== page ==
In life, you’ll find yourself at a crossroads hundreds of times. The only way to know which road to take when that happens is if you know where you’re going beforehand, that is if you have a clear purpose. If you make an effort to convince your mind that your final destination is a place of bliss and delight, then your mind will help you make the right decision every time. If you don’t, then prepare to wander aimlessly through life, looking for things you’ll never find.
For Allen, “They who have no central purpose in their life fall an easy prey to petty worries, fears, troubles, and self-pityings, all of which are indications of weakness.” And weakness inevitably leads to failure, unhappiness, and loss. If two equally prepared and equally strong fighters, the one who’ll win is the one who’ll doubt their triumph less. Thoughts of uncertainty and fear never accomplished anything – and never will. Conversely, thoughts of self-belief and confidence are the thoughts of winners and champions.
According to Allen, “the dreamers are the saviors of the world.” More than a century before him, an English Romantic poet by the name of William Blake aptly remarked that “what is now proved was once only imagined.” Allen shares this belief wholeheartedly, claiming – yet again quite lyrically – that “the greatest achievement was at first and for a time a dream.” He then goes on: “The oak sleeps in the acorn; the bird waits in the egg; and in the highest vision of the soul a waking angel stirs. Dreams are the seedlings of realities.”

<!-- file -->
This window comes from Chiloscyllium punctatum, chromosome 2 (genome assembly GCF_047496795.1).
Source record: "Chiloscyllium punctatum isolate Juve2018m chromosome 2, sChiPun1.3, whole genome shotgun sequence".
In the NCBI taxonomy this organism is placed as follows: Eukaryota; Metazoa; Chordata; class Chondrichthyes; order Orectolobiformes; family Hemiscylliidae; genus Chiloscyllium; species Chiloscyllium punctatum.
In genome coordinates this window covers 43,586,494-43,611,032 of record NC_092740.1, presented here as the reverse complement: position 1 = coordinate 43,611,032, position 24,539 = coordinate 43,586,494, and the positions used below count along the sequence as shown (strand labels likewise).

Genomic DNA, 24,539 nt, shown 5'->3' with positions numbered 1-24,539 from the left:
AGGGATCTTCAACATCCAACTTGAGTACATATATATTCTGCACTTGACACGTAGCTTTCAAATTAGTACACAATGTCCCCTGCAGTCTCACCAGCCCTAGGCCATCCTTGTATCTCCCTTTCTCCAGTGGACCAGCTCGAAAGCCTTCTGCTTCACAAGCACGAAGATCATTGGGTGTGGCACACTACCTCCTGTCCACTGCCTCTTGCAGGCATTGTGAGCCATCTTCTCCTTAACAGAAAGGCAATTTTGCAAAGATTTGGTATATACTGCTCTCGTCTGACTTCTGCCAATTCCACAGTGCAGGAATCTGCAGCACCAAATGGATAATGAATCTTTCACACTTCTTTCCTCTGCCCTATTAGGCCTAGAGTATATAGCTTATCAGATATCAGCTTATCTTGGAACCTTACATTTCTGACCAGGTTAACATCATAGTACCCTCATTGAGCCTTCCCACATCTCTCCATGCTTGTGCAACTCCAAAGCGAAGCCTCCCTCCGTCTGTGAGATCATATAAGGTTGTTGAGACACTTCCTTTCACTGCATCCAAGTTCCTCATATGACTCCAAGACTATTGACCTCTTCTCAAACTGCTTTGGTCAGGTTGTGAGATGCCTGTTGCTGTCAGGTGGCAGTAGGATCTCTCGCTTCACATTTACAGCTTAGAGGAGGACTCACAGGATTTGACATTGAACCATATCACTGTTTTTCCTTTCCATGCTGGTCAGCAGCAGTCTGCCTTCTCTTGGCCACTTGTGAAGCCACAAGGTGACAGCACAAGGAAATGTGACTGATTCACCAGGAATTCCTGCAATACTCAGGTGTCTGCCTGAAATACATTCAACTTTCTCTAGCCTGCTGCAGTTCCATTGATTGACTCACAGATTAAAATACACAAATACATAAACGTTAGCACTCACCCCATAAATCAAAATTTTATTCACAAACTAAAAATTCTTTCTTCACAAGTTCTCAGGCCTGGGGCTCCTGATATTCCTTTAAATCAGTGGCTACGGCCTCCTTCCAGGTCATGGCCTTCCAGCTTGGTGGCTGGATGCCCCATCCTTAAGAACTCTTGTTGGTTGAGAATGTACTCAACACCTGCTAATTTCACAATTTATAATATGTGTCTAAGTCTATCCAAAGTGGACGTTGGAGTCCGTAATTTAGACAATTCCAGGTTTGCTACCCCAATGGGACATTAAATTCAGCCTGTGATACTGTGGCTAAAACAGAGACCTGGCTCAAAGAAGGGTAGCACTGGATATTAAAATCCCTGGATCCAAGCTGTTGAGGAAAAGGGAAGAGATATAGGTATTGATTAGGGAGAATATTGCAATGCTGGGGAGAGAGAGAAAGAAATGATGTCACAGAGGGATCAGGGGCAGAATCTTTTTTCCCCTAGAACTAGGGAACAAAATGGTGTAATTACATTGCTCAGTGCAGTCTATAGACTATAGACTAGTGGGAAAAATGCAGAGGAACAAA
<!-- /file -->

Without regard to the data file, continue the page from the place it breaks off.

Many things that seem commonplace to you today – everything from printing presses to planes to smartphones – were once just visions in the mind of a few solitary dreamers. Not few of them were ridiculed for their impractical or unreasonable ideas; some lost all their money trying to make them reality; a handful even died defending the usefulness of their visions.
What all of them knew – and we tend to forget in the hopelessly practical world of nowadays – is that a man is nothing without ideals and dreams; and that everything visible and tangible today was once invisible and camouflaged in the form of a supposedly unrealizable idea. Put in the simplest terms possible, we live in past visionaries’ dreams. “Composer, sculptor, painter, poet, prophet, sage, these are the makers of the after-world, the architects of heaven,” Allen states. “The world is beautiful because they have lived; without them, laboring humanity would perish.”